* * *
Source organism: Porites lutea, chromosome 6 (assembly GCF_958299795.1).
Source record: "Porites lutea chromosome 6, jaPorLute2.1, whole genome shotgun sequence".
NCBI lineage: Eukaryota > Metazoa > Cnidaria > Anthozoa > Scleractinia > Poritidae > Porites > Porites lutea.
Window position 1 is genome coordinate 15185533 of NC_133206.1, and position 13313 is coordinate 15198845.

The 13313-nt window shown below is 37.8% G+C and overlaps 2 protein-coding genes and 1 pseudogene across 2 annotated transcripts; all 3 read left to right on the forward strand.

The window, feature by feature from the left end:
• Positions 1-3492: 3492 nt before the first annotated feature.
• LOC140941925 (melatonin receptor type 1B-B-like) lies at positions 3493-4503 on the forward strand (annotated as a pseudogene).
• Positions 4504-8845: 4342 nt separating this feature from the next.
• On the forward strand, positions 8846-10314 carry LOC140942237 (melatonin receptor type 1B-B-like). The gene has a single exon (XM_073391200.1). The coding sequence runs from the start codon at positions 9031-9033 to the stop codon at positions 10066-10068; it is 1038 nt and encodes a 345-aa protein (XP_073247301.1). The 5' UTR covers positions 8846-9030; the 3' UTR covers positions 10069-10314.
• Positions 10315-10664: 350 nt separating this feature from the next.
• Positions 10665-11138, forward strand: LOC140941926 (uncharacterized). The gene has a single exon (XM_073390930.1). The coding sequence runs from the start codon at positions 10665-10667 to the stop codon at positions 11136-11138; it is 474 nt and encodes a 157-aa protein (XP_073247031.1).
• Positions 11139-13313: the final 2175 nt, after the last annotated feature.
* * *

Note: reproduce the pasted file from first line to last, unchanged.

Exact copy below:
Source organism: Porites lutea, chromosome 6 (assembly GCF_958299795.1).
Source record: "Porites lutea chromosome 6, jaPorLute2.1, whole genome shotgun sequence".
NCBI lineage: Eukaryota > Metazoa > Cnidaria > Anthozoa > Scleractinia > Poritidae > Porites > Porites lutea.
Window position 1 is genome coordinate 15185533 of NC_133206.1, and position 13313 is coordinate 15198845.

The 13313-nt window shown below is 37.8% G+C and overlaps 2 protein-coding genes and 1 pseudogene across 2 annotated transcripts; all 3 read left to right on the forward strand.

The window, feature by feature from the left end:
• Positions 1-3492: 3492 nt before the first annotated feature.
• LOC140941925 (melatonin receptor type 1B-B-like) lies at positions 3493-4503 on the forward strand (annotated as a pseudogene).
• Positions 4504-8845: 4342 nt separating this feature from the next.
• On the forward strand, positions 8846-10314 carry LOC140942237 (melatonin receptor type 1B-B-like). The gene has a single exon (XM_073391200.1). The coding sequence runs from the start codon at positions 9031-9033 to the stop codon at positions 10066-10068; it is 1038 nt and encodes a 345-aa protein (XP_073247301.1). The 5' UTR covers positions 8846-9030; the 3' UTR covers positions 10069-10314.
• Positions 10315-10664: 350 nt separating this feature from the next.
• Positions 10665-11138, forward strand: LOC140941926 (uncharacterized). The gene has a single exon (XM_073390930.1). The coding sequence runs from the start codon at positions 10665-10667 to the stop codon at positions 11136-11138; it is 474 nt and encodes a 157-aa protein (XP_073247031.1).
• Positions 11139-13313: the final 2175 nt, after the last annotated feature.